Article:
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Dynamics of Protonium

  1. Jan 21, 2007 #1
    At this link we see experimental evidence for Protonium, a union (unstable) of proton ion and antiproton ion:
    I wish to better understand the quantum mechanical dynamics of how protonium can be formed, even if for short period of time--that is, why not 100% annihilation--why any union at all ? Also, is there any theory of possible interactions of "proton sea" with "antiproton sea" to be part of the dynamics of the union ? Any help is appreciated--I hope this is the correct area to post this question.
  2. jcsd
  3. Jan 21, 2007 #2
    Is that kind of like asking why the solar system (or even a galaxy) exists at all, instead of everything immediately just surrendering to gravity (which you would expect to pull everything together into a single black hole)?
  4. Jan 21, 2007 #3


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    Staff: Mentor

    You can ask the same questions about positronium which has been extensively studied. There's surely a lot more literature out there about positronium than about protonium, so you might direct your search in that direction first.

    As to why the particle and antiparticle don't simply annihilate each other immediately... If the wave functions of the two particles overlap only partially, then the probability of interaction depends on the amount of overlap, all other things being equal. The smaller the overlap, the longer you have to wait (on average) for an interaction to take place.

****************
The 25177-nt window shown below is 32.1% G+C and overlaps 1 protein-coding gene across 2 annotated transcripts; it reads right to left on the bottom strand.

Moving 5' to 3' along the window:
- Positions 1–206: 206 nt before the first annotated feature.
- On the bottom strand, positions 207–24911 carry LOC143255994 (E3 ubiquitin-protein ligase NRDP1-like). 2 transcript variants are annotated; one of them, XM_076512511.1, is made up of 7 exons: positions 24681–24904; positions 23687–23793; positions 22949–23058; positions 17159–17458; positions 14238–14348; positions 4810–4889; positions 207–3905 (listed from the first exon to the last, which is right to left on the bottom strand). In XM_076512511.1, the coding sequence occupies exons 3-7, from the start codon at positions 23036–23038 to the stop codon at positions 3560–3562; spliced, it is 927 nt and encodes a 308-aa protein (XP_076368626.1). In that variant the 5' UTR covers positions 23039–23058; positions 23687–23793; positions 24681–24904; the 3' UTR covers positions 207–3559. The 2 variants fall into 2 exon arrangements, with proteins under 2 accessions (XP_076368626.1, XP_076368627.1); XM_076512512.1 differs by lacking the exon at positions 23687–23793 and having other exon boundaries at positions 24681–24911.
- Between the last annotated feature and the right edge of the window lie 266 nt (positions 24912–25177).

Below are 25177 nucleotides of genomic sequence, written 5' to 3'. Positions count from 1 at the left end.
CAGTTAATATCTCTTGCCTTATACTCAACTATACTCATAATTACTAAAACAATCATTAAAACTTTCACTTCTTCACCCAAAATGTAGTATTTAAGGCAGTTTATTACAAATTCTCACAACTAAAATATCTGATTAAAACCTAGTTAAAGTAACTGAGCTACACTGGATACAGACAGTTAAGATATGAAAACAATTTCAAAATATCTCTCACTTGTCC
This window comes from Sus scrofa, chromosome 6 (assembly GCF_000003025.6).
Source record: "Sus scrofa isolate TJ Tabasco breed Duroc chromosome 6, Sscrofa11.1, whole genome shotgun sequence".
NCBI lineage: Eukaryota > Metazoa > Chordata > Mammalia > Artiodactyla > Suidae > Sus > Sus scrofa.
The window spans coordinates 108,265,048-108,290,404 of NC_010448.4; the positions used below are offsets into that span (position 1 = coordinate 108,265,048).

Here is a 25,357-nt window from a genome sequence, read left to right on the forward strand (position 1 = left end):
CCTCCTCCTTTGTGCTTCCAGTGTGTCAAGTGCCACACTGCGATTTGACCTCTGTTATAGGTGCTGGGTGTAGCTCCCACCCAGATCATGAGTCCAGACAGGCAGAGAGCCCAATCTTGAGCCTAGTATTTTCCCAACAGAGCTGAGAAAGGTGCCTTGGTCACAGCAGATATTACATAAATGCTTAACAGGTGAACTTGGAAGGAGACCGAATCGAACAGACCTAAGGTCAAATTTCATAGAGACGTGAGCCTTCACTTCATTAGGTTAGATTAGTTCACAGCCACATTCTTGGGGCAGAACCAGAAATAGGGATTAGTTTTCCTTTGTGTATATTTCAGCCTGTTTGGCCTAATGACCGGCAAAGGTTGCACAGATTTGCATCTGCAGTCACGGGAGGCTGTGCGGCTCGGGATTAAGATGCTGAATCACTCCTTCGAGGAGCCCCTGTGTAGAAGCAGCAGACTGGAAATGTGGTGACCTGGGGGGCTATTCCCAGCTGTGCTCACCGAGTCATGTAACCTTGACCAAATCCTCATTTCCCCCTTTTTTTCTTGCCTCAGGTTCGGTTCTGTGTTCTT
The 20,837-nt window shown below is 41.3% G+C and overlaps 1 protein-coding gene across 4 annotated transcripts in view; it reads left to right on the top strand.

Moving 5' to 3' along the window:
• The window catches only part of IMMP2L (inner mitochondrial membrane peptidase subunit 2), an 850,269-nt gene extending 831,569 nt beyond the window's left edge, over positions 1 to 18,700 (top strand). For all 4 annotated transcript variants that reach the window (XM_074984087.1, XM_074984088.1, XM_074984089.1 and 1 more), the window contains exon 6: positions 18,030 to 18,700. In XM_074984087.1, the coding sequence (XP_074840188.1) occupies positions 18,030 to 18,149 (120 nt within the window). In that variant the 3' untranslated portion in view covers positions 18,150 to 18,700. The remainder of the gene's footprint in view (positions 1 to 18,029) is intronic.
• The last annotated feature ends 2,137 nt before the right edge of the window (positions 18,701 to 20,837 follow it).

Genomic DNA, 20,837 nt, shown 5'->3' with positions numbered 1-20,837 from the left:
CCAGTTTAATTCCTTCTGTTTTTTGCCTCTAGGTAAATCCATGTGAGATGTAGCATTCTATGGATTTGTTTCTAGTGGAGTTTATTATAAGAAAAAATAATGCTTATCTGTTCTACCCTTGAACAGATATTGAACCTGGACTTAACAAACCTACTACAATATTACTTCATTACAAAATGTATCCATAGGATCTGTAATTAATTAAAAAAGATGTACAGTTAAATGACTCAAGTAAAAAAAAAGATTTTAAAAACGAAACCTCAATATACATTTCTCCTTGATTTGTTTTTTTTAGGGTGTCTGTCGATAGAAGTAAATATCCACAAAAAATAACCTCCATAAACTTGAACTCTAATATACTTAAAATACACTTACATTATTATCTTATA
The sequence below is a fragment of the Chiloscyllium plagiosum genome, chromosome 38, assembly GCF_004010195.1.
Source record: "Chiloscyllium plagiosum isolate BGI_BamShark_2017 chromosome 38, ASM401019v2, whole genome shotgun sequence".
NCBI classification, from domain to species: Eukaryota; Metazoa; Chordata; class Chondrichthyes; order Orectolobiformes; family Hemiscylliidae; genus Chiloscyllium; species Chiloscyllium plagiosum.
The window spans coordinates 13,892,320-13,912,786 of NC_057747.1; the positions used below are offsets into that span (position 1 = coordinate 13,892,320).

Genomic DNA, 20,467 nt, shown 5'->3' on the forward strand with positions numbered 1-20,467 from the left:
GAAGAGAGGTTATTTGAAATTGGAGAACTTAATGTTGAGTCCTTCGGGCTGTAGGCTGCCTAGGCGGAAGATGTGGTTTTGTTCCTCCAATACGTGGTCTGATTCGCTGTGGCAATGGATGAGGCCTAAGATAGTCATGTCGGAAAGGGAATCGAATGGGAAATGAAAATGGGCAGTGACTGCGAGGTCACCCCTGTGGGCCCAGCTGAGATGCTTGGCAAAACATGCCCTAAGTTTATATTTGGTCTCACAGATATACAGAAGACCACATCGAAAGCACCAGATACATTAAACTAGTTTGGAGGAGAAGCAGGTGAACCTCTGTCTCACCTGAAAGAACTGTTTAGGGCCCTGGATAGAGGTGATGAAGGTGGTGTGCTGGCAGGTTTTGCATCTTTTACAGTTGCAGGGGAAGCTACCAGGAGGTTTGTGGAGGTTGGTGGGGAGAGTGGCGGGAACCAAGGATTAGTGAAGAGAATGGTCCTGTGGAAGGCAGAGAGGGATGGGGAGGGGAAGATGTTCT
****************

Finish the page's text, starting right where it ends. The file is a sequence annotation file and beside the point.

5. Jan 23, 2007 #4
    Not really to the question, but I remeber reading about an antimatter engine that would use protonium or positronium as fuel. I don't remember what it was called or where I saw it, but it was interesting if you want to look for it.
  6. Jan 25, 2007 #5

    Gib Z

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    Homework Helper

    O yes its got a simple name. Its an anti matter engine, possibly might be used in the future for intergalactic travel.

    As to why theres that really small pause, forces and reactions can't occur faster than the speed of light, even that small distance between the particles makes some difference. But yes, the best answer with the Copenhagen Interpretation is the wave function thing jtbell said.

    Another way of thinking about this problem could be using Heisenberg's Uncertainty principle. You can't measure 2 conjugate variables with 100% accuracy at the same instant in time, even theoretically with perfect apparatus. There is one about energy and time. To tell if the annihilation has occurred, we must measure the change in energy, which he can't measure perfectly with time :)
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